SUBSCRIBEINTERNALClick on image to enlarge



A: No. Why not? Because the 2016 Kawasaki KX250F is the 2015 KX250F (with a green rear fender). One of the conundrums of the Japanese manufacturer’s four-year development cycles is that the R&D programs run out of steam in year four. With a new bike on the horizon, it is hard to justify spending money on making substantive changes to a design that won’t be around in 12 months. That money is better spent on the next model.

There is no guarantee that Kawasaki will offer a total remake of the KX250F next year, but there is evidence to suggest it. In 2016, Kawasaki introduced an all-new KX450F. It was redesigned from the ground up. It was lighter,    thinner andvastly improved. Based on history, it is logical to assume that the same chassis, engine and cosmetic changes will be made to the Kawasaki KX250F in 2017.

kx250fleftside2016 Kawasaki KX250F: If you look closely, and are well educated in Kawasaki color schemes, you might notice the differences between a 2016 KX250F and the 2015 model.


A: It’s important to note that while the KX250F may be stagnating in 2016, Kawasaki did make modifications in 2015 to the piston, exhaust system, magneto rotor, ECU’s droplet size, SFF fork valving, axle wall thicknesses, graphics, rear axle nut, 270mm Braking front rotor, four-position handlebar mount slots, adjustable footpeg brackets and subframe, which leads us to the 2016 KX250F updates. Hold on to your hat.

(1) Rear fender. Last year the KX250F had a white rear fender. For 2016 it has been changed to green.

(2) Bearing retainer screws. The eight Phillips-head screws that hold the various bearing retainer plates on the 2016 engine have been upgraded in strength from 1000 N/m to 1200 N/m.

(3) Engine plugs. The engine plugs have been changed from green to a candy-apple color.

(4) Tank graphics. If we hadn’t told you, you would never know that the tank graphics are ever-so-slightly different from 2015.



A: All motocrossers are drawn to newness like moths to a flame. So, when a brand’s latest offering isn’t new, we lose interest in it. MXA test riders are no different—we are always looking for the next flashy toy. But, that gives short shrift to the 2016 Kawasaki KX250F. We forget that the KX250F has been the defining 250cc four-stroke of the last decade. It won the “MXA 250 Shootout” crown in 2006, 2007, 2008, 2010, 2011, 2012, 2013 and 2014. And, one short year ago, in the 2015 MXA 250 shootout, it finished second to the Yamaha YZ250F but well ahead of the Suzuki, Honda, KTM and Husqvarna offerings. We aren’t talking about chopped liver here. This is a competitive motocross bike that still exudes considerable bravado, even if it has been the subject of benign neglect for 2016 by the powers that be at Kawasaki.

We accept that benign neglect is the way of the world in “year four” of any production cycle. Look no further than the 2016 Honda CRF450 and Suzuki RM-Z450 to see that the Kawasaki KX250F isn’t the only bike being left alone. However, it has been proven over and over again that bells and whistles, electronic gizmos, air forks and whiz-bang graphics don’t guarantee a better machine. The MXA wrecking crew knows first hand that a solid-performing machine with modest revisions often outperforms bikes that are new from the ground up. There is a lot to like about the 2016 Kawasaki KX250F. Here’s a quick list.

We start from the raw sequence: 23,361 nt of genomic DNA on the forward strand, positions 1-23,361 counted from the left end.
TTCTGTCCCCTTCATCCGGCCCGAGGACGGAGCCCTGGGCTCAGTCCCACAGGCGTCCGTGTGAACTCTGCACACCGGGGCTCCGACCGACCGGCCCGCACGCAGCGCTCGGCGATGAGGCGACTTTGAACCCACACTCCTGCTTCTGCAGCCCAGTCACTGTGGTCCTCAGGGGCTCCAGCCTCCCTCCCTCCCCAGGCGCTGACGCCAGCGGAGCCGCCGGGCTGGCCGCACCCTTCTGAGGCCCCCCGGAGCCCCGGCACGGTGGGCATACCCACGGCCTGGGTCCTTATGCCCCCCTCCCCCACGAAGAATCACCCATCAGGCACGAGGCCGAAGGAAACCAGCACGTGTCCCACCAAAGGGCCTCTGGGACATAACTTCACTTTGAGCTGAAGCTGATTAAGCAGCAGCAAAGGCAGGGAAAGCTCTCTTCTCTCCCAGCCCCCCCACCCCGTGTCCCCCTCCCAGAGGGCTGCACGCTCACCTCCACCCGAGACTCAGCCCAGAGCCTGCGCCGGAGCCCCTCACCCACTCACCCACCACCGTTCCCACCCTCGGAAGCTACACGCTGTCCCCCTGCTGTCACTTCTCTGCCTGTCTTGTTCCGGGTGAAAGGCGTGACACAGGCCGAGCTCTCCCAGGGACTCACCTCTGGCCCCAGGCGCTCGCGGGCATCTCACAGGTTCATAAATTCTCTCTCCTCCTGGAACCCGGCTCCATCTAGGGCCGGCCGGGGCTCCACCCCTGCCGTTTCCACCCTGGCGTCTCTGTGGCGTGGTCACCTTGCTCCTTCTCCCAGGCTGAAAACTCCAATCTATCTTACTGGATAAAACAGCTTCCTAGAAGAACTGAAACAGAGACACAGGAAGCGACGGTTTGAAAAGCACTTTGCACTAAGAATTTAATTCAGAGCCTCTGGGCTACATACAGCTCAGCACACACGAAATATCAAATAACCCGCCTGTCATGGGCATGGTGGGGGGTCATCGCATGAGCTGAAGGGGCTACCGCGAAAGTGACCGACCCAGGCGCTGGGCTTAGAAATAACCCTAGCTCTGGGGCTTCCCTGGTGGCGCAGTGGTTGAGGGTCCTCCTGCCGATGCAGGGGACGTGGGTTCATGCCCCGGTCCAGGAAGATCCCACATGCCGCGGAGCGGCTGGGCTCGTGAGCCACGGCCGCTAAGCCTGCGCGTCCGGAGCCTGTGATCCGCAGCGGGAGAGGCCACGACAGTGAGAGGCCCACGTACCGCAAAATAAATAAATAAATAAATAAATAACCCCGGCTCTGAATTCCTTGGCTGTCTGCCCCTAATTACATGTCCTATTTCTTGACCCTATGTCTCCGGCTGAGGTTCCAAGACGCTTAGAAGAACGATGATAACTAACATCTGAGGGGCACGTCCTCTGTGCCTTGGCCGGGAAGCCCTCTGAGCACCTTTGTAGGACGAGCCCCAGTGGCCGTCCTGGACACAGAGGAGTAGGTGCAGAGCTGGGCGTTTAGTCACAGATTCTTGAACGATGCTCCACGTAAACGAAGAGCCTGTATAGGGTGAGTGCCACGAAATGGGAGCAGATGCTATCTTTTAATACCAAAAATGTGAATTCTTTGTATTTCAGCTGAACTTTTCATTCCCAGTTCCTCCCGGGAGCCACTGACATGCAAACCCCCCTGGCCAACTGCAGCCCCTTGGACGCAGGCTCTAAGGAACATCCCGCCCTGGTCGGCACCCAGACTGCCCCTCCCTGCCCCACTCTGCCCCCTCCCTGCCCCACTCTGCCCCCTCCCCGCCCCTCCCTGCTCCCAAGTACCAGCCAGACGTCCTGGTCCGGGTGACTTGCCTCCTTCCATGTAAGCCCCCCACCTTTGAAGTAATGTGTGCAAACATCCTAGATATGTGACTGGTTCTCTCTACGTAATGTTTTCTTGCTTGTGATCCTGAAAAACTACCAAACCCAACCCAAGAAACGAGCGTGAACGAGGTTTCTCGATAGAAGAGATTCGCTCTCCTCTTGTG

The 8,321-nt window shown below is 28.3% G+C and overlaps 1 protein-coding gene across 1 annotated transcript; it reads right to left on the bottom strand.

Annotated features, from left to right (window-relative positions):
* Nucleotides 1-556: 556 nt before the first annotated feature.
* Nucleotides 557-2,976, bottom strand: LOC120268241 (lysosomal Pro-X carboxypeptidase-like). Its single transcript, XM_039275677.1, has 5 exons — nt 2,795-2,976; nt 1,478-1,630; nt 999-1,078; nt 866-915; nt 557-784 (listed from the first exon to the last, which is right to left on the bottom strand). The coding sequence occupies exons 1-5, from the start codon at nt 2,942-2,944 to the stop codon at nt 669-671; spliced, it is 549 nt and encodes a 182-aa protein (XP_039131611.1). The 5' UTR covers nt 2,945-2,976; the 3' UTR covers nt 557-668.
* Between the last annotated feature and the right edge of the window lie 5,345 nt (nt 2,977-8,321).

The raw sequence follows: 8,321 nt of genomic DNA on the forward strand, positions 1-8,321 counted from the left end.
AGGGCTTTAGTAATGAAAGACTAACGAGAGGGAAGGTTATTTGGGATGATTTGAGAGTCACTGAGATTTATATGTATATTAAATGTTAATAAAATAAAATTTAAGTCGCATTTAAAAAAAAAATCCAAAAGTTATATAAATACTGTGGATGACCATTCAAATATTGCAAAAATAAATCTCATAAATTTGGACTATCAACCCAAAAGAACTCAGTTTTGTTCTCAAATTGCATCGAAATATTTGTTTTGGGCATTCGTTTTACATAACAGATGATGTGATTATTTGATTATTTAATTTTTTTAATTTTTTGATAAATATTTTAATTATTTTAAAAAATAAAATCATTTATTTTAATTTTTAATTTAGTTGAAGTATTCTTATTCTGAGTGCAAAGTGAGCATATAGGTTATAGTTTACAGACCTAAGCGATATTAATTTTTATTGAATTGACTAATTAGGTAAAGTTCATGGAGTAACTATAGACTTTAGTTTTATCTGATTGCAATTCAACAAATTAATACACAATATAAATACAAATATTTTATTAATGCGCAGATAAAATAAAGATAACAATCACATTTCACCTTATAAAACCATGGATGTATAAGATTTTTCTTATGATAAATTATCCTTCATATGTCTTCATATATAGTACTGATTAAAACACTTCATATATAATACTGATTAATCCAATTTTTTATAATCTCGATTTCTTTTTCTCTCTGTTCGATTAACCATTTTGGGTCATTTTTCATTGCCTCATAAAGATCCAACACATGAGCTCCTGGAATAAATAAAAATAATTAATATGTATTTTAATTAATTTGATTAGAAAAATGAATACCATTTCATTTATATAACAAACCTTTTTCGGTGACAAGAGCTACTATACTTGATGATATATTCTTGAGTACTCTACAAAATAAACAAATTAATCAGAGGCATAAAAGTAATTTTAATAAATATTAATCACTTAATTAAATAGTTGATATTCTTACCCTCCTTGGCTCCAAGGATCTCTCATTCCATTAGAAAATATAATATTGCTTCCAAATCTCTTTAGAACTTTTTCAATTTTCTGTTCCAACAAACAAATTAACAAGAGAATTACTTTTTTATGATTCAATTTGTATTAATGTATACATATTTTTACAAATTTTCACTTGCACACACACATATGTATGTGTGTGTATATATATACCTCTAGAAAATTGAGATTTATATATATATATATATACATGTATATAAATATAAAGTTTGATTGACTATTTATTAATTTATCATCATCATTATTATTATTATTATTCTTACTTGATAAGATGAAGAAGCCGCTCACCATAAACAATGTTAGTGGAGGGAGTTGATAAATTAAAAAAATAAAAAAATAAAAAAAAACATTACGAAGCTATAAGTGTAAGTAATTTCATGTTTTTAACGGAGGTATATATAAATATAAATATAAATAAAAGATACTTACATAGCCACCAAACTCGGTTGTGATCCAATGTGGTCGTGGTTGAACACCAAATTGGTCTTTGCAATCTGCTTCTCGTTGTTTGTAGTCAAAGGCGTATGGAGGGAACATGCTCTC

(1) Powerband. The KX250F’s potent powerband has served it well over the last decade. It may not be changed for 2016, but it is still a 40-horsepower 250cc motocross bike, and that is something that neither Honda nor Suzuki can claim. Plus, the KX250F powerband is well-positioned and targeted at the sweet spot.

(2) Dual-fuel injectors. The main reason the engine is so broad is due to the secondary upstream injector, which delivers fuel at a progressive rate as the engine rises from 7000 to 13,000 rpm. The upstream injector delivers fuel at a progressive rate at high rpm, while the downstream injector handles fuel delivery at lower rpm. This is a creative idea that may smack of the Rube Goldberg School of Design, but it actually works.

(3) Brakes. The Japanese brands may have dragged their feet into the wonderful world of KTM-style braking power, but the KX250F was one of the first to jump in with a 270mm front rotor.

(4) Adjustable footpegs. Kawasaki remains the only manufacturer that has footpeg brackets that can be moved up and down on the frame to better fit a variety of body types and leg lengths. When you add in the four-way adjustable bar mounts, the ability to get comfortable is one of the KX250F’s best attributes.

kx250fpreload2016Frequency: The right fork leg houses the lone coil spring. The dial on the cap allows you to adjust spring preload.